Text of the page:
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Measuring How Malware Behaves in the Real World

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Measuring How Malware Behaves in the Real World

Researchers in the Maryland Cybersecurity Center (MC2) have been recognized for their analysis of malware behavior in the first large-scale study of its kind.

“It has been known for over a decade that malware samples can change their behavior on different hosts and at different points in time, but this is the first study to measure this variability in the real world,” says Tudor Dumitraș, an associate professor of electrical and computer engineering.

The consequences of malware can vary drastically depending on the host and device, with such intensity that researchers sometimes call it “split personalities.” Yet malware is typically studied in a controlled lab environment that does not account for this broad range of behaviors—an approach that’s ineffective because it can provide a false sense of security, say the researchers.

To truly study these varied behaviors, they analyzed a novel dataset of 7.6 million execution traces, recorded in 5.4 million real hosts across 113 countries.

“This is research I’ve been wanting to address for a long time, and only recently did we begin collaborating with an industry partner to access and analyze such a large data set,” says Dumitraș, who has an appointment in the University of Maryland Institute for Advanced Computer Studies.

His team analyzed program behaviors at multiple granularities, and showed how they change across hosts and time. Then they analyzed the invariant parts of the malware behaviors, and showed how this affects the ability to detect malware.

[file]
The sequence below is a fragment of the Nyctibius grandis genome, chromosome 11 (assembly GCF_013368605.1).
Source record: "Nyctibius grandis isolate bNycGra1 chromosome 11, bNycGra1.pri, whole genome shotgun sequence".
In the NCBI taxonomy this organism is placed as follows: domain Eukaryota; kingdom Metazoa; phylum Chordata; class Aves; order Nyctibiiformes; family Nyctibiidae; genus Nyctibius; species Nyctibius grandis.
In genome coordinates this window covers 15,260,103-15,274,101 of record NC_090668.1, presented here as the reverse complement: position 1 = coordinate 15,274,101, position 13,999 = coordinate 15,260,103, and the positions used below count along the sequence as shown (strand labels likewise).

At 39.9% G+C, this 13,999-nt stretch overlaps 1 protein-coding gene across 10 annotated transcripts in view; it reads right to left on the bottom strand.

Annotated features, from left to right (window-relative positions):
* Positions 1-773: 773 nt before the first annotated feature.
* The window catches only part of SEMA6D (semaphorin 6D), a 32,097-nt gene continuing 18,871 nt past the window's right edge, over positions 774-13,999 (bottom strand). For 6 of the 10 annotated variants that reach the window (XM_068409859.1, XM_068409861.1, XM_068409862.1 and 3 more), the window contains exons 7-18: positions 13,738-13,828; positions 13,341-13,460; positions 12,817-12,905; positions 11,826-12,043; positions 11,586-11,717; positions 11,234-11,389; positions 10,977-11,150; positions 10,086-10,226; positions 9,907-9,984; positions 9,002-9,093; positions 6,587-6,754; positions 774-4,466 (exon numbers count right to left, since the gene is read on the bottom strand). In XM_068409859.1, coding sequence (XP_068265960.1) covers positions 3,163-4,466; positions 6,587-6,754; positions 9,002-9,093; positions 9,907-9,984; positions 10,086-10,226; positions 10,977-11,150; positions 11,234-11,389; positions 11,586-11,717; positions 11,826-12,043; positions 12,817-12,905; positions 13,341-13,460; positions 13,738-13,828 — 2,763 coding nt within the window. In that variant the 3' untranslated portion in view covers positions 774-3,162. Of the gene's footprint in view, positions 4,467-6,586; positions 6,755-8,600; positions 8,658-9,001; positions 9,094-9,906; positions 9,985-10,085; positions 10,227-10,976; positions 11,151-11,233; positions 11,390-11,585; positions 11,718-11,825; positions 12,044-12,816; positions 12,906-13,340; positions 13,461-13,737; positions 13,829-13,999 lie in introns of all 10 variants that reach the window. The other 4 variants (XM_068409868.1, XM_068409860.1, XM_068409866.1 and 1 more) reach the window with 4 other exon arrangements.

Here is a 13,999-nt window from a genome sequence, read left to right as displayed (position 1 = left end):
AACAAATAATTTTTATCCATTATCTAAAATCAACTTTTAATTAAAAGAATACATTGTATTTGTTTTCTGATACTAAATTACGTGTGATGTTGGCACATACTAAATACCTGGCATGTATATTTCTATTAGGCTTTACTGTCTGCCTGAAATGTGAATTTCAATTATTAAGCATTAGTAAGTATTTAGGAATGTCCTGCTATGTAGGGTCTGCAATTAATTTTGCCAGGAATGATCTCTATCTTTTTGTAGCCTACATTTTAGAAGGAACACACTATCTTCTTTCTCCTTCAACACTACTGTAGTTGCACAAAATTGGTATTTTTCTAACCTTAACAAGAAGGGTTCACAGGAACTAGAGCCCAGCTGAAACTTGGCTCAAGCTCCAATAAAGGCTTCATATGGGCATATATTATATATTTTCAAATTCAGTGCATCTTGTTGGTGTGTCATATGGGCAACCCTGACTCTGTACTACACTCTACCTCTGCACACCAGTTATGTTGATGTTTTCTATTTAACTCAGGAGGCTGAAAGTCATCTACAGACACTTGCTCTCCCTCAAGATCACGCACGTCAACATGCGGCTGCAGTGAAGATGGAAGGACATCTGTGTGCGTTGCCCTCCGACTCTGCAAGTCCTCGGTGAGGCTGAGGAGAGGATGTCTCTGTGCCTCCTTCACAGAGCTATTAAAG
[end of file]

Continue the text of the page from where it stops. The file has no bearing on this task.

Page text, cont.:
“Our findings have important implications for malware analysts and sandbox operators, and emphasize the unique insights that can be gained by monitoring malware behavior at scale on real hosts,” says Erin Avllazagaj, a third-year Ph.D. student and the paper’s lead author.

In November, he presented “When Malware Changed Its Mind: An Empirical Study of Variable Program Behaviors in the Real World” at the most comprehensive student-run cybersecurity event in the world—the CSAW Cybersecurity Games and Conference—where it won first place in the applied research competition.

The paper was also presented at the 30th USENIX Security Symposium earlier this year, and Dumitraș was interviewed about the study for Cyberwire’s podcast “Research Saturday.”

Story by Maria Herd

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MC2 Researchers Have 13 Papers Accepted to Upcoming Cybersecurity Events
MC2 Researchers Have Six Papers Accepted to USENIX Security Symposium

January 5, 2022


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